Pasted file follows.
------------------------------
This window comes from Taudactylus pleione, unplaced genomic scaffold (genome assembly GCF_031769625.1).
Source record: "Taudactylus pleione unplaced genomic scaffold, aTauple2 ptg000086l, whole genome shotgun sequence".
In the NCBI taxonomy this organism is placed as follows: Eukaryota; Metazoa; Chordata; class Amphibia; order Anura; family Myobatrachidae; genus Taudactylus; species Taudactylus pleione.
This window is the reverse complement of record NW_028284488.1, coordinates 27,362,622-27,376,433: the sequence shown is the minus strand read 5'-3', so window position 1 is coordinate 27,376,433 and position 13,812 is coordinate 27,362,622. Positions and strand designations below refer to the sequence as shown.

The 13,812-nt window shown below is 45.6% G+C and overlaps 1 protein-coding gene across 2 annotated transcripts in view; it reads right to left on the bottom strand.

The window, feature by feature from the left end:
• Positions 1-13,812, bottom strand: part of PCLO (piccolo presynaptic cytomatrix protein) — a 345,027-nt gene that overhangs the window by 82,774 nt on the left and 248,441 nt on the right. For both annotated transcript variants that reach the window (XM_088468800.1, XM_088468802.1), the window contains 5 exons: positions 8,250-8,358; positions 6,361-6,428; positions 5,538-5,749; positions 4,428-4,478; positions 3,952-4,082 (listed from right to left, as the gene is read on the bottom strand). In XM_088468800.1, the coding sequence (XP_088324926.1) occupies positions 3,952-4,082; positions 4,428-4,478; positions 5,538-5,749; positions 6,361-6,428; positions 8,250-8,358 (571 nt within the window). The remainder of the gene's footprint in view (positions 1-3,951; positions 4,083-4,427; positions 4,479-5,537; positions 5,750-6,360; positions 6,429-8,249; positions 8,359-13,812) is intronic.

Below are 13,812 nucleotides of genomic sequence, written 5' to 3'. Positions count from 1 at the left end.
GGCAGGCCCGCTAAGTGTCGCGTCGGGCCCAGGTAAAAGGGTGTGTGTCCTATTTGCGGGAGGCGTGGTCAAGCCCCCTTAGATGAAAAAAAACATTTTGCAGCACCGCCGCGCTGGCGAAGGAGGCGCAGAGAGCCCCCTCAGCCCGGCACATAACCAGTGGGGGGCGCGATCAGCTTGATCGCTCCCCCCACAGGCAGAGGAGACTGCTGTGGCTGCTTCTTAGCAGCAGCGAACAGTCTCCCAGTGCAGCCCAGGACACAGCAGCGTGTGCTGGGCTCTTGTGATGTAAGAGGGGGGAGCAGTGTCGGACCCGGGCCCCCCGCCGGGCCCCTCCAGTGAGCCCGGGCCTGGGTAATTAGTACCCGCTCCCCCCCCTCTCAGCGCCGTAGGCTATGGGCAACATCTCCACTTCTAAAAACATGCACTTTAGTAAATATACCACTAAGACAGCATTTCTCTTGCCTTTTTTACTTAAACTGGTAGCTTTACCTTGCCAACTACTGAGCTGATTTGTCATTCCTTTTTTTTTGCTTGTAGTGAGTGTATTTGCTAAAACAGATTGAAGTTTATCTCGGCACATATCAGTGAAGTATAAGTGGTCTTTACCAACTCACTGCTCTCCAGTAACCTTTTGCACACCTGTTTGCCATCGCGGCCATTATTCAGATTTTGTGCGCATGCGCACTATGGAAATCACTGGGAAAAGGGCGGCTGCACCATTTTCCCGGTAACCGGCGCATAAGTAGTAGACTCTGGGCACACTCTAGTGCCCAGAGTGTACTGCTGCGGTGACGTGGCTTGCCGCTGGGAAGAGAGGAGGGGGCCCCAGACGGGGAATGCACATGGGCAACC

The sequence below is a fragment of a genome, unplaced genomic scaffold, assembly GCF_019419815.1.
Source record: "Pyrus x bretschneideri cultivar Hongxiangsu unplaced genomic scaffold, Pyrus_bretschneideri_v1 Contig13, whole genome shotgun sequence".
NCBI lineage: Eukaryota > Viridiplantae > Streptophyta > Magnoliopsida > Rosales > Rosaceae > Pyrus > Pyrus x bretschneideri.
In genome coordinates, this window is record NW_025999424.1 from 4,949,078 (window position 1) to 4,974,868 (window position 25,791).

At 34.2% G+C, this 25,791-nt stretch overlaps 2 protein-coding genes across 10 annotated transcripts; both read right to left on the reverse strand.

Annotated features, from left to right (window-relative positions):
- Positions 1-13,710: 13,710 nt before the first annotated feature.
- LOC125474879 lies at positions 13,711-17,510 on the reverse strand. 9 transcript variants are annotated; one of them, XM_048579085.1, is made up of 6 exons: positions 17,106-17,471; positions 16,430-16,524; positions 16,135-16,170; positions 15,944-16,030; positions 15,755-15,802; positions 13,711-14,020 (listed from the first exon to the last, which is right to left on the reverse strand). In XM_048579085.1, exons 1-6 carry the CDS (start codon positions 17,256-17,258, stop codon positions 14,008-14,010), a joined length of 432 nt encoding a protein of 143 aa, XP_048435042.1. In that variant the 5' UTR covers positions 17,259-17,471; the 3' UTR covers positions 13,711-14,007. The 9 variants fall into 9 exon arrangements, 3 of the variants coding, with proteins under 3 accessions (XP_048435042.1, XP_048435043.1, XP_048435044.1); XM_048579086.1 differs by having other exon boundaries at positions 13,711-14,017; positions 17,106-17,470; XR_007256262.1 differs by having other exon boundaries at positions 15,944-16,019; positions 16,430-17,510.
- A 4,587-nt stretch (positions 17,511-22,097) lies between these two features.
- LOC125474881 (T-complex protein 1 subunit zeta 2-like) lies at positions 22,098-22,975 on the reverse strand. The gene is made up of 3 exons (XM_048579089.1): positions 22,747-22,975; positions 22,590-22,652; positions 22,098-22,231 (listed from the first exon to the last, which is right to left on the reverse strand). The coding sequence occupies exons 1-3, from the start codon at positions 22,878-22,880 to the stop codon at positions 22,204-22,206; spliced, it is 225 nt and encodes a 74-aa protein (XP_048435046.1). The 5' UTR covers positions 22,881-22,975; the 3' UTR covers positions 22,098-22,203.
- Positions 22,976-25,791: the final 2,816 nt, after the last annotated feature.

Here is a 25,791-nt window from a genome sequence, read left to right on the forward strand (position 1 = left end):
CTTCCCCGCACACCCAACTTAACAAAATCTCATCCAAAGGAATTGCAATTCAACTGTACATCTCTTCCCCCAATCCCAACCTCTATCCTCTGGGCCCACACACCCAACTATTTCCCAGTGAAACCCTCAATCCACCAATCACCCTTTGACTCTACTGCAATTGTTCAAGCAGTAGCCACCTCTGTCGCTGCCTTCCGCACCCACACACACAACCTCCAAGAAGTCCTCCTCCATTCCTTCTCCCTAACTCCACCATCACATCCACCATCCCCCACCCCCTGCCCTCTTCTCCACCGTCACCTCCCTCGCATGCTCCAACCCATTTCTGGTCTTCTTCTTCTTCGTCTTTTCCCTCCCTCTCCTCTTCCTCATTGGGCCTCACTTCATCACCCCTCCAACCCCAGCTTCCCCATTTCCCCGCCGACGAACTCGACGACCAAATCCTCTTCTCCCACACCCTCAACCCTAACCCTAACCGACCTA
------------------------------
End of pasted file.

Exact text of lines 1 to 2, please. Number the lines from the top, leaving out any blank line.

This window comes from Taudactylus pleione, unplaced genomic scaffold (genome assembly GCF_031769625.1).
Source record: "Taudactylus pleione unplaced genomic scaffold, aTauple2 ptg000086l, whole genome shotgun sequence".